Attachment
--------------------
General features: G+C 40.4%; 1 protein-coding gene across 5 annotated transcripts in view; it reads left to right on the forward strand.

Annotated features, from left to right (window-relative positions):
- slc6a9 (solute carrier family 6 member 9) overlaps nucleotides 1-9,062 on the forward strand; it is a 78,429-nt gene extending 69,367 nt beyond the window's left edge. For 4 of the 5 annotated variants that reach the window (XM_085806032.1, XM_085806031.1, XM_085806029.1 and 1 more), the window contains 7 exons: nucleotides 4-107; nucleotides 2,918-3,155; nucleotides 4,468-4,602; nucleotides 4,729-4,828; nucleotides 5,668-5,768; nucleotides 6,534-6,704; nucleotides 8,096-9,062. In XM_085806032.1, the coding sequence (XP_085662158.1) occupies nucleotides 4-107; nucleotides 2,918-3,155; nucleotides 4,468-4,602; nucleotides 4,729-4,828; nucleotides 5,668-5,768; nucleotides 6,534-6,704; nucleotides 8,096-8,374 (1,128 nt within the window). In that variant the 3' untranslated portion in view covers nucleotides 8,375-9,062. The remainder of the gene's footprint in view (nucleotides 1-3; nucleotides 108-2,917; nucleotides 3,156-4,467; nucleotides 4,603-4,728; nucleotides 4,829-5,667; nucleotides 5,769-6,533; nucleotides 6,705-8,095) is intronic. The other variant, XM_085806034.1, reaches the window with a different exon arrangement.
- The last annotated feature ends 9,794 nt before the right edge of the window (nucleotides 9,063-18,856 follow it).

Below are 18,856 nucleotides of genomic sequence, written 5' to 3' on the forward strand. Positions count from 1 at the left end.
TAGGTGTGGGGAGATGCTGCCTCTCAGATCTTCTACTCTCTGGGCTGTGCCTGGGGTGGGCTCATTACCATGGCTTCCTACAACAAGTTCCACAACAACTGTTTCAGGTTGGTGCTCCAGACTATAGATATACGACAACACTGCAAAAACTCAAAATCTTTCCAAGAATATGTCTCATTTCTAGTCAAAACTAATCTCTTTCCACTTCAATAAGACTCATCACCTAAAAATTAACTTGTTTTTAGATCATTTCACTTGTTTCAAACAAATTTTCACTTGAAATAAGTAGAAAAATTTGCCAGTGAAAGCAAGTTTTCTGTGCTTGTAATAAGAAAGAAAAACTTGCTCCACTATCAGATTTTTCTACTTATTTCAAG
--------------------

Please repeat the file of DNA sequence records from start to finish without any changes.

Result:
General features: G+C 40.4%; 1 protein-coding gene across 5 annotated transcripts in view; it reads left to right on the forward strand.

Annotated features, from left to right (window-relative positions):
- slc6a9 (solute carrier family 6 member 9) overlaps nucleotides 1-9,062 on the forward strand; it is a 78,429-nt gene extending 69,367 nt beyond the window's left edge. For 4 of the 5 annotated variants that reach the window (XM_085806032.1, XM_085806031.1, XM_085806029.1 and 1 more), the window contains 7 exons: nucleotides 4-107; nucleotides 2,918-3,155; nucleotides 4,468-4,602; nucleotides 4,729-4,828; nucleotides 5,668-5,768; nucleotides 6,534-6,704; nucleotides 8,096-9,062. In XM_085806032.1, the coding sequence (XP_085662158.1) occupies nucleotides 4-107; nucleotides 2,918-3,155; nucleotides 4,468-4,602; nucleotides 4,729-4,828; nucleotides 5,668-5,768; nucleotides 6,534-6,704; nucleotides 8,096-8,374 (1,128 nt within the window). In that variant the 3' untranslated portion in view covers nucleotides 8,375-9,062. The remainder of the gene's footprint in view (nucleotides 1-3; nucleotides 108-2,917; nucleotides 3,156-4,467; nucleotides 4,603-4,728; nucleotides 4,829-5,667; nucleotides 5,769-6,533; nucleotides 6,705-8,095) is intronic. The other variant, XM_085806034.1, reaches the window with a different exon arrangement.
- The last annotated feature ends 9,794 nt before the right edge of the window (nucleotides 9,063-18,856 follow it).

Below are 18,856 nucleotides of genomic sequence, written 5' to 3' on the forward strand. Positions count from 1 at the left end.
TAGGTGTGGGGAGATGCTGCCTCTCAGATCTTCTACTCTCTGGGCTGTGCCTGGGGTGGGCTCATTACCATGGCTTCCTACAACAAGTTCCACAACAACTGTTTCAGGTTGGTGCTCCAGACTATAGATATACGACAACACTGCAAAAACTCAAAATCTTTCCAAGAATATGTCTCATTTCTAGTCAAAACTAATCTCTTTCCACTTCAATAAGACTCATCACCTAAAAATTAACTTGTTTTTAGATCATTTCACTTGTTTCAAACAAATTTTCACTTGAAATAAGTAGAAAAATTTGCCAGTGAAAGCAAGTTTTCTGTGCTTGTAATAAGAAAGAAAAACTTGCTCCACTATCAGATTTTTCTACTTATTTCAAG